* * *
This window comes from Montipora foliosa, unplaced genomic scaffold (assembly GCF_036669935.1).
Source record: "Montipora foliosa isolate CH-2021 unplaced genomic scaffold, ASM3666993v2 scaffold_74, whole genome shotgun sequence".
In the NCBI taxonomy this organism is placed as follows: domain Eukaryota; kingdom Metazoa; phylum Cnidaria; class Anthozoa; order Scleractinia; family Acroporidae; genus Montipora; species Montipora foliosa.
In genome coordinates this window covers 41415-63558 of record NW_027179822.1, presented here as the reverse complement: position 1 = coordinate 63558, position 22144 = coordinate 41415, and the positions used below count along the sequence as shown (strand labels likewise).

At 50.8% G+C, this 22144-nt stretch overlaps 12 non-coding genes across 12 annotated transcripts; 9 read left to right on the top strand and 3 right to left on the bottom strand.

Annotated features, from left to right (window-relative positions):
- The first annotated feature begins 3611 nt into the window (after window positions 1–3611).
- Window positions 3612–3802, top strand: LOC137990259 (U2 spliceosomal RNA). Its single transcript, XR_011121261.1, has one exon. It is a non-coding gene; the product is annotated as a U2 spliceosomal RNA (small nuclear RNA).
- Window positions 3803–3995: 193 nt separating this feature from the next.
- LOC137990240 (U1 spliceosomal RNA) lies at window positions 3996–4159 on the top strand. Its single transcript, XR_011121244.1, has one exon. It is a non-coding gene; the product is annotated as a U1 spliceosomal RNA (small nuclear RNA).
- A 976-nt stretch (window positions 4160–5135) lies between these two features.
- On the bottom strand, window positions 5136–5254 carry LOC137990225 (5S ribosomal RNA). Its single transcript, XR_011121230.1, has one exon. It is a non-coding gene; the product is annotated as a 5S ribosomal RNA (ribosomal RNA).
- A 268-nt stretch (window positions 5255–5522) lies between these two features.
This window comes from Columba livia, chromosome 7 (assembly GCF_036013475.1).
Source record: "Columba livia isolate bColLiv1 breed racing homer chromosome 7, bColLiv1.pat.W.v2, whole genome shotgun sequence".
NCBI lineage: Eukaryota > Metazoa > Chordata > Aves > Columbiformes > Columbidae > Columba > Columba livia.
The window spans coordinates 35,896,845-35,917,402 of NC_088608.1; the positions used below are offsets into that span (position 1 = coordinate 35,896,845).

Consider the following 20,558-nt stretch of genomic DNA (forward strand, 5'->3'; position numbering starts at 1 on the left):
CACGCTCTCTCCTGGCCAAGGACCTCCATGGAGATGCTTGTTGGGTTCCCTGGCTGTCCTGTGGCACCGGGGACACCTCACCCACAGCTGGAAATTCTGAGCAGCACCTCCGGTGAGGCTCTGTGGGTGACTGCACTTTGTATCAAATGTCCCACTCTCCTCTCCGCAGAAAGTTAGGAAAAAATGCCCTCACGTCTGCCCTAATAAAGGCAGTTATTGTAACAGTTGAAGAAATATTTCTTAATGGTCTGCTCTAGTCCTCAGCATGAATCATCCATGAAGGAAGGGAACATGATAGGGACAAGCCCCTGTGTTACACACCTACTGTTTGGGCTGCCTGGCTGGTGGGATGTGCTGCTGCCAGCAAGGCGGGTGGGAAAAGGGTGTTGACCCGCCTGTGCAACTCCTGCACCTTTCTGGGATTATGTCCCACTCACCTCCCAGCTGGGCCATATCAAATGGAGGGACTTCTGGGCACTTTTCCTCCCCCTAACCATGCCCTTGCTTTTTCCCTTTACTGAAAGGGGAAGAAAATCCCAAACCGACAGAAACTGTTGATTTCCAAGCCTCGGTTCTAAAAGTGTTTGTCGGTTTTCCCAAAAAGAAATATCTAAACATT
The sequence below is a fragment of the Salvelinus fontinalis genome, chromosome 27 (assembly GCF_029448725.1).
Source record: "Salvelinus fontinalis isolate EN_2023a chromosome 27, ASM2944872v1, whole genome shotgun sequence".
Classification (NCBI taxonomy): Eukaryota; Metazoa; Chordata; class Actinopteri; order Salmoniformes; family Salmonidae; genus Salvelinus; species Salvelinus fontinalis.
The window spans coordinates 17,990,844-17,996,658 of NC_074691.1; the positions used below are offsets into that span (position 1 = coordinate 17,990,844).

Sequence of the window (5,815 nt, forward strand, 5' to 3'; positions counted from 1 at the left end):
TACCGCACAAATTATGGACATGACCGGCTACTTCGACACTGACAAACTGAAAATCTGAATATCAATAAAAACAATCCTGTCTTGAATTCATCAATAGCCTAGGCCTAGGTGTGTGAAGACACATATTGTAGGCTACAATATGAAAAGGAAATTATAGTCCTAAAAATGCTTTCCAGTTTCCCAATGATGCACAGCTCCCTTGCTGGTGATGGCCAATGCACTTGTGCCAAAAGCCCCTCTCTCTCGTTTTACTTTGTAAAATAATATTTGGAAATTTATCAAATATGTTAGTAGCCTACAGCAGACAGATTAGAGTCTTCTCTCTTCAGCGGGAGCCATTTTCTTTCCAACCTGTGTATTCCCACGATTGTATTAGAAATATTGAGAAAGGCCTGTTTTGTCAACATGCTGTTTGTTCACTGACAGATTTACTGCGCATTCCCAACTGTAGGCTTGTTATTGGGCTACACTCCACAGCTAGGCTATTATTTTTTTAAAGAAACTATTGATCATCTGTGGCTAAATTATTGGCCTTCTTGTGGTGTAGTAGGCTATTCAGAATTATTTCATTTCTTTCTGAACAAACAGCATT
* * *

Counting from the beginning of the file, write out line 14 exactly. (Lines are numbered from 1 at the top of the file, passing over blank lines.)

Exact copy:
This window comes from Columba livia, chromosome 7 (assembly GCF_036013475.1).